Climate change is a national emergency that needs solving. But what’s protesting outside an empty parliament over Easter going to do? Extinction Rebellion (XR) have pretty impressive scientific backing, and rightly so. But is being a public nuisance in the name of climate change really the image we want to put across?

More than 1000 people were arrested over 10 days of protests, but to what end? This is enough to put a vast majority of people off activism, especially those with ambitious career goals, or families to care for.

While I understand the necessity to shout the message from the rooftops, why shout at the police? Riot squads have absolutely no political aims other than to keep the streets safe for citizens, nor do they have an agenda against protesters, climate related or otherwise. By making their jobs more difficult, we are taking vital services away from an already underfunded police force that has no control over climate policy, and bigger issues to face than civil disruption.

It takes a particular kind of person to be able to take action in the manner of XR. The work is tireless, and this is simply not accessible for everyone. It requires countless hours of preparation, and physical and mental energy that is just not abundant for people suffering with disabilities for example.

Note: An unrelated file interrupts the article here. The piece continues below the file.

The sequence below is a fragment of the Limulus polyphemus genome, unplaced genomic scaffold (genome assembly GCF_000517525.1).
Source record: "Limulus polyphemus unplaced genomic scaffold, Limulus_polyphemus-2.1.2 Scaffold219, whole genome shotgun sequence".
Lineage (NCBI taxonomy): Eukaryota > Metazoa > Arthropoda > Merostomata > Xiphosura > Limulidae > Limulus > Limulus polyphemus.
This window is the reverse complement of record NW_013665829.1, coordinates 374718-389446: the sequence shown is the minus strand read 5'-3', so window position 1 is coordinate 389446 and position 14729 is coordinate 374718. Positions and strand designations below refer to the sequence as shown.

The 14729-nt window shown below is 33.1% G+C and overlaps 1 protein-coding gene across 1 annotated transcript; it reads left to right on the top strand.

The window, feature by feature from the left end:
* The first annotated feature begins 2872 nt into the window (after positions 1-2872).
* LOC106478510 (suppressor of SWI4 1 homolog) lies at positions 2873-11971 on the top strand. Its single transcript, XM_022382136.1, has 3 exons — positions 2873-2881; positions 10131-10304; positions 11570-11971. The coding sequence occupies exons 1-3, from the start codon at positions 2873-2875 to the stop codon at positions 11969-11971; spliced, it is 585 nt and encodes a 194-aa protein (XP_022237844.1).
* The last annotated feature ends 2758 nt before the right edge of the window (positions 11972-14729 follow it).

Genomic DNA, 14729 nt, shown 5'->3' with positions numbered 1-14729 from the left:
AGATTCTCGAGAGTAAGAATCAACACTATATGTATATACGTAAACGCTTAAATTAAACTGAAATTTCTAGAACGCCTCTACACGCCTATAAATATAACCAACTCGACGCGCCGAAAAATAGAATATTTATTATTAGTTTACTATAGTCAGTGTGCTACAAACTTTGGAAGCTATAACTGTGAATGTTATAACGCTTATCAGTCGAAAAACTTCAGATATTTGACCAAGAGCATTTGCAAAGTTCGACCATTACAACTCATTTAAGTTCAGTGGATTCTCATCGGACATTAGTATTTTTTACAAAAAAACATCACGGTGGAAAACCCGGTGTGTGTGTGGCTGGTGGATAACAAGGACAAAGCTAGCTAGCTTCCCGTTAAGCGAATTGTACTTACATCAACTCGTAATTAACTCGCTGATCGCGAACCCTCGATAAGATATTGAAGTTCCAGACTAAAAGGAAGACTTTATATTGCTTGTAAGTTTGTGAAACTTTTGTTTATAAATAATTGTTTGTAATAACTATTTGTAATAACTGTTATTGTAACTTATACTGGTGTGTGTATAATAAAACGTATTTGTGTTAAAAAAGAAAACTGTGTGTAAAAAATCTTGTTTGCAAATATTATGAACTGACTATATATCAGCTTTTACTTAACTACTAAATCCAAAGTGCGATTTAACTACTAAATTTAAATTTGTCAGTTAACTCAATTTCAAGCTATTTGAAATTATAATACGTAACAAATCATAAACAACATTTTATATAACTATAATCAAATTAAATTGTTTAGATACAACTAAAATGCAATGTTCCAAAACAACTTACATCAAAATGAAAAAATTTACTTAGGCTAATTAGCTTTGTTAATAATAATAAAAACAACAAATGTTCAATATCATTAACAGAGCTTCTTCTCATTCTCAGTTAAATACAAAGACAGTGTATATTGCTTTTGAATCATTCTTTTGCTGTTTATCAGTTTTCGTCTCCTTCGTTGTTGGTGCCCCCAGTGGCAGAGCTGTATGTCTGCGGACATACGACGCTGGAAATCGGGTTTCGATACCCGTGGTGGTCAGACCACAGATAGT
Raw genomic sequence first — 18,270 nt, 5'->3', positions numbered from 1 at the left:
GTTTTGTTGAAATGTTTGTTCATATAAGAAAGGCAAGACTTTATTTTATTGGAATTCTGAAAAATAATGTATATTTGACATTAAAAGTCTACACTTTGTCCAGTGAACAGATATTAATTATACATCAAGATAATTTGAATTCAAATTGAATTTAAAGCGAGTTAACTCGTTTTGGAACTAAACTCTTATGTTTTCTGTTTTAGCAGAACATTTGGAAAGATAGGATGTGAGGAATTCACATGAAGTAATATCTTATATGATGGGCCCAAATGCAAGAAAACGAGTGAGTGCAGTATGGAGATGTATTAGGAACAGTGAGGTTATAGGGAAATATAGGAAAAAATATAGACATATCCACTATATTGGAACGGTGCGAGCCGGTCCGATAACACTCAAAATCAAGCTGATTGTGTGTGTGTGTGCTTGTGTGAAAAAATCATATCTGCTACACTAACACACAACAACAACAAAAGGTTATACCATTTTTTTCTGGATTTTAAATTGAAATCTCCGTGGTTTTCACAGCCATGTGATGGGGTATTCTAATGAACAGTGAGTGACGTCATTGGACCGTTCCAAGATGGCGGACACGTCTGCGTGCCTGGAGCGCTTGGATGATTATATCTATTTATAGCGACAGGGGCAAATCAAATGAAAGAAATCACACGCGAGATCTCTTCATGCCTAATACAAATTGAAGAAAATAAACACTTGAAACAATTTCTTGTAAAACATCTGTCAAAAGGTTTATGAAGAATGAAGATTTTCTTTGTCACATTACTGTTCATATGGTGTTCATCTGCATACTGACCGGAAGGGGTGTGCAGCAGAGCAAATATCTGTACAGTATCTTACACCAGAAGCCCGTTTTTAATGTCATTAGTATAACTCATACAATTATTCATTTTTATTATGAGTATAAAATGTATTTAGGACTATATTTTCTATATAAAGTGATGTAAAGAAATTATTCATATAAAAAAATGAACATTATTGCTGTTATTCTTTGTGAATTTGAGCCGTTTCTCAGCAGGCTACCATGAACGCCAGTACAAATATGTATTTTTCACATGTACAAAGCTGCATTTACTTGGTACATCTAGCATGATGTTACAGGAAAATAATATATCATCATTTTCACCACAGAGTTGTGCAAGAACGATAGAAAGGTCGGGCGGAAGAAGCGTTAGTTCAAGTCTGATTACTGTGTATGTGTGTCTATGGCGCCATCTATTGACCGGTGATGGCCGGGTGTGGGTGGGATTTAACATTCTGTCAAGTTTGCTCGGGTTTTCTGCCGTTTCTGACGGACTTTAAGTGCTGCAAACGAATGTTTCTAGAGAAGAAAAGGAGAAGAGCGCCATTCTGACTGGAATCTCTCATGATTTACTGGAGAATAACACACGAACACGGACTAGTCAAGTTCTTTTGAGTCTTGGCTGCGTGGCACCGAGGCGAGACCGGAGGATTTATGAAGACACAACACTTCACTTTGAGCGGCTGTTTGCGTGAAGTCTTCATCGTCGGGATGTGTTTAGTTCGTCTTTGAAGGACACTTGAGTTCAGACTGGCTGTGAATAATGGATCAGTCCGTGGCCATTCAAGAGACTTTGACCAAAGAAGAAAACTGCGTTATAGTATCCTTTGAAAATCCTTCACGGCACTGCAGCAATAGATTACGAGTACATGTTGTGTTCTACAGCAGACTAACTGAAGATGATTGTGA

A common trope is that all XR activists are young, rich and white. In a way, I can’t help but agree. Students holding down jobs alongside their studies often don’t have the time to engage with activities that often take up whole weekends, and nor do parents or people with demanding jobs.

Protesting is also more risky for people of colour. Despite equality advances in the police force, BAME people are eight times more likely to be stopped and searched. XR’s protests feel almost exclusionary. Considering alternative routes to increase diversity would help XR increase its numbers.

As a young activist, I prefer to align myself with the work of UK Youth Climate Coalition (UKYCC) and #youthstrike4climate. While the message is identical to XR’s, UKYCC ensures its action is appropriate for the children who founded the organisation. Some may say action appropriate for children is appropriate in the eyes of the law, and considerate of individual needs. It’s also what XR is lacking.

While I don’t doubt the need for occasional marches – a clear statement used for generations to convey the views of society – lobbying MPs and businesses is far more useful.

Extinction Rebellion is flawed, but I stand by their intentions. Activism throughout history has always been seen as problematic in retrospect, no matter how great an improvement it kindled. I doubt this will be different.

What do you think?